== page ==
This piece has been medically reviewed by Samantha Eaker DNP, CPNP-PC, Medical Advisor to Aeroflow Urology.
Halloween for kids with special needs can be challenging. While it’s an incredibly popular holiday that schools and businesses participate in, children with mental or physical disabilities may feel excluded from the fun Halloween activities.
Your child may have trouble finding a costume that fits a mobility device or anxiety about approaching neighbors for candy.
But, with a bit of extra holiday planning, you can help create Halloween fun for everyone to enjoy!
How to Create an Inclusive Halloween
To create an inclusive Halloween, you'll need to consider every activity your child might be participating in during the holiday. Use the following tips to ensure they have fun and feel safe.
1. Find the Right Costume
The first step towards feeling included is participating, which means your child will need an adaptive Halloween costume. Your child may have problems finding costume ideas due to costumes:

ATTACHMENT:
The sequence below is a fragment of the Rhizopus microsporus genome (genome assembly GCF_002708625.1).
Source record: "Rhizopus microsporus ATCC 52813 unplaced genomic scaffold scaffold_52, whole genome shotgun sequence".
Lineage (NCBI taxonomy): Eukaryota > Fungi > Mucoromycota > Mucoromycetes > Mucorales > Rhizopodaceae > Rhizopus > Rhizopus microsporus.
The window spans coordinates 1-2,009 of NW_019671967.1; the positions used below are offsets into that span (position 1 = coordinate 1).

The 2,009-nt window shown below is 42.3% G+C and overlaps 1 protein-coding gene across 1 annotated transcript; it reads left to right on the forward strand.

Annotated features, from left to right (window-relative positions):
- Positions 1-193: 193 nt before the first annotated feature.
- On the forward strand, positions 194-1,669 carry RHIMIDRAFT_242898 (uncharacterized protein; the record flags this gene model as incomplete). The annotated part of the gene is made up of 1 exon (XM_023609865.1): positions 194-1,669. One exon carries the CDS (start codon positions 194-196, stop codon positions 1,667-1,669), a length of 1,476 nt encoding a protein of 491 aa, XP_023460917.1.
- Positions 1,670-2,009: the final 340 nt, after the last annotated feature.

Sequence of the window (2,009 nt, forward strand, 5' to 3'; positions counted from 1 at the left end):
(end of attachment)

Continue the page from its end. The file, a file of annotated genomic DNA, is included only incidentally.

- Creating sensory issues or triggers.
- Not fitting with catheters or incontinence products.
- Not fitting around a wheelchair.
You can try shopping for a costume at stores, such as Target, that carry lines of adaptive Halloween costumes for kids with special needs. These Halloween costume lines fit children with different unique needs.
For example, your child’s wheelchair could be turned into a royal carriage for a princess or a pirate ship on the open seas. Surrender your candy, matey!
Sometimes a heavy mask or uncomfortable fabric can trigger sensory issues, so find soft costumes that comfortably fit your child’s needs. Some costumes come without tags to avoid scratching your child’s skin. There are also high-rise leggings that fit over incontinence supplies if needed.
Most of the costumes available at these stores are also easy to get in and out of for quick changes.
2. Watch for Allergens in Candy
Because 1 in 13 kids have food allergies, trick-or-treating can quickly become a warzone as you try to avoid candy containing tree nuts, wheat, soy, peanuts, and whatever else your child may be allergic to. Some candies may also make incontinence worse in your child.
To solve this problem, you can try using a teal pumpkin. The Teal Pumpkin Project helps kids with allergies, diabetes, or swallowing disorders participate in trick-or-treating by signaling that certain houses are giving out non-food treats, like glow sticks or small toys.